ROCKY POINT (PUERTO PENASCO), MEXICO: Mike Auditore of Phoenix reported on a run out of Rocky Point (Puerto Penasco) to the 51-mile bank by his boat El Gato Blanco finding excellent action for his group on 9 white seabass of 15 to 35 pounds, 30 goldspotted bass of 1 to 10 pounds, 3 red snapper of 5 to 15 pounds, 1 black sea bass of about 100 pounds, and a surprise yellowtail of about 20 pounds. "I was real surprised to see a yellowtail caught in 285 feet of water," Auditore said. "It was just insane...We dropped anchor only 1 time...Drop after drop we would hook up with a nice fish in just a few seconds. For 2-1/2 hours straight it was nonstop action! We had double and triple hookups with multiple fish on one line." El Gato Blanco made about 40 sardine baits at the 10-mile reef before running another 40 miles south, finding calm seas and 62-degree water. "We had two break-offs which I believe were very large blacks," Auditore said. "There were 2 other boats drift fishing nearby with some luck, but not even close to what we were doing. Anchoring the boat in a good spot seems to be more effective than drifting, at least on this day...The bite died as soon as the current picked up, so we pulled anchor and drifted while making lunch at 2:30 p.m." Anglers fishing on El Gato Blanco included Steve Pokrass of Phoenix and Ruben Mendez of Rocky Point.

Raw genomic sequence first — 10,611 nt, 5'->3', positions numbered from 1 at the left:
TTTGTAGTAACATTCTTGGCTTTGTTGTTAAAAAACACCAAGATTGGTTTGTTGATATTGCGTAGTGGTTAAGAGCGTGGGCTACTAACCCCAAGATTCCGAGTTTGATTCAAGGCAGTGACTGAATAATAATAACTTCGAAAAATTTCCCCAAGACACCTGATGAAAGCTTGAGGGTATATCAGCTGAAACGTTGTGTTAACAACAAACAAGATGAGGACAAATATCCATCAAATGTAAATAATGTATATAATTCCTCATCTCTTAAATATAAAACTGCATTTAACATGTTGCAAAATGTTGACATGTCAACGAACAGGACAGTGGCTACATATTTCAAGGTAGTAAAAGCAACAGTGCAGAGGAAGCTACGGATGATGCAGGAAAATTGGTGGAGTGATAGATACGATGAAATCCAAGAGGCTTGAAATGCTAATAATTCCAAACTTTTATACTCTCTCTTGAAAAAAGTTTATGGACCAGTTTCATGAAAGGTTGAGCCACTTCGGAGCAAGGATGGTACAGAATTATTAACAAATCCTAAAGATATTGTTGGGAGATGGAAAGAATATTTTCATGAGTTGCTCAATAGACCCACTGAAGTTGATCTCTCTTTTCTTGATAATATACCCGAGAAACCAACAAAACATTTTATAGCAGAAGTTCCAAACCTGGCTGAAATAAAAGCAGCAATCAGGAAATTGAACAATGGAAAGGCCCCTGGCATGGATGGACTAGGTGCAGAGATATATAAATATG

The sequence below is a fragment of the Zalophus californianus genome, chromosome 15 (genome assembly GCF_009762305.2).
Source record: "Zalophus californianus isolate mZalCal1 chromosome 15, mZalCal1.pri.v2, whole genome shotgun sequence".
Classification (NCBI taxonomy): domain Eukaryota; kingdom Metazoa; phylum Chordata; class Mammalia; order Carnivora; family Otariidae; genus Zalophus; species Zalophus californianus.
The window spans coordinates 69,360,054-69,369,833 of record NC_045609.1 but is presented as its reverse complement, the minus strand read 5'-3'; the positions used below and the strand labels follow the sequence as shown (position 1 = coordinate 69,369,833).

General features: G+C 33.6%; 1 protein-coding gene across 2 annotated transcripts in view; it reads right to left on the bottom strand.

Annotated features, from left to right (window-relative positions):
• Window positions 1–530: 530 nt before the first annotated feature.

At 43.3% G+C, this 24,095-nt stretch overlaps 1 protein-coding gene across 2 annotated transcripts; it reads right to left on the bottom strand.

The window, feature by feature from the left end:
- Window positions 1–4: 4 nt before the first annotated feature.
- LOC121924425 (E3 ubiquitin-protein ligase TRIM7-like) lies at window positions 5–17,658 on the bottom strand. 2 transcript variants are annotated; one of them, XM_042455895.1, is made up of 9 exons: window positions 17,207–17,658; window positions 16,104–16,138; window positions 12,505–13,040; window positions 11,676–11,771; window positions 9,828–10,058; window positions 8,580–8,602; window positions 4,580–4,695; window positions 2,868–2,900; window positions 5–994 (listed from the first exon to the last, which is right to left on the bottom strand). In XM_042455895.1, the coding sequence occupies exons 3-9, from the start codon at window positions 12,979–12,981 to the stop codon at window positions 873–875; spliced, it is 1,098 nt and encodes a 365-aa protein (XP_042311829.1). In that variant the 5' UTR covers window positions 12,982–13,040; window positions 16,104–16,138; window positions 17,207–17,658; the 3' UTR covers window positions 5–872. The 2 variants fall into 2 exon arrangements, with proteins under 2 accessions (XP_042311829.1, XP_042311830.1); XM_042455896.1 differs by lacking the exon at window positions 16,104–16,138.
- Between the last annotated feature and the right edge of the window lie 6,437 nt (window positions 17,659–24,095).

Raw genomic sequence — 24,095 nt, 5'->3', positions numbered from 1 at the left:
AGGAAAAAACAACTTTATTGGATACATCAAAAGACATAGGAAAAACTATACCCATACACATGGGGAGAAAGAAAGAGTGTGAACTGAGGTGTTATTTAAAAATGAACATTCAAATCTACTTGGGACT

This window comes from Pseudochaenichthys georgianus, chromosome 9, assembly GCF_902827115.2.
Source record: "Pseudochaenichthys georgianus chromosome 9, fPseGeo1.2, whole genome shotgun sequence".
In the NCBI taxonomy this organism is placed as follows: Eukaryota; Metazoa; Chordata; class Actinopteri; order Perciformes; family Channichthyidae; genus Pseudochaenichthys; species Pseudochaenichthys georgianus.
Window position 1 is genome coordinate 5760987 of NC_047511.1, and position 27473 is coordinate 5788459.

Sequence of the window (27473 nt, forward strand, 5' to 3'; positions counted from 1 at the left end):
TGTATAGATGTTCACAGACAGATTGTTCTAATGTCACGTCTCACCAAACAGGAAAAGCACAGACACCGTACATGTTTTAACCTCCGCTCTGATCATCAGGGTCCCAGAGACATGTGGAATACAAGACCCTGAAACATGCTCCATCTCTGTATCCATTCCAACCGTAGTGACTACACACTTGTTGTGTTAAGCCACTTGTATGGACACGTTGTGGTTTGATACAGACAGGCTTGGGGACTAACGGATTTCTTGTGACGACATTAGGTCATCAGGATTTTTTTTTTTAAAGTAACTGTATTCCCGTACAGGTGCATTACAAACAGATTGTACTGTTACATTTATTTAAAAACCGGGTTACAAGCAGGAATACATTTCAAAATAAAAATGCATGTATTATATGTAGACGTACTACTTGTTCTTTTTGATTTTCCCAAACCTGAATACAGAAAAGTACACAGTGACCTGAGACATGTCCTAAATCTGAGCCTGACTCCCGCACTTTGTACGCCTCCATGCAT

ROCKY POINT (PUERTO PENASCO), MEXICO: Shawn Gustafson of Chandler, Ariz., reported on a run to the 51-mile reef with his family on their boat Murphy Girl, drift fishing over the area with sardine and squid baits for a catch of goldspotted bass, 4 white seabass in the 20-pound class, and 1 large ocean whitefish. "We reached the reef at 10:30 a.m. and started drifting southeasterly from the main waypoint, using cut sardines and squid on 2 and 3-hook rigs," Gustafson said. "We immediately started hauling in 2 to 3 goldspotted bass at a time on both rods...Each drift took us about 30 minutes and each time we caught at least 1 fish...It was a great day with a huge load of fish...Tina caught her largest fish ever, struggling hard, and landing a large and beautiful white seabass." Rocky Point weather was in the mid-80s, with light breezes. Many finback whales were in the area. "With spring in the air, the annual return of the white seabass and the finback whales was very welcome," Gustafson said. "At 30 miles from shore we could see finback whales off in the distance. It was the first time in about 6 months that we had seen the finbacks, the world's second-largest whale. We could see them several miles away as they spouted water 20 feet in the air from their blow holes."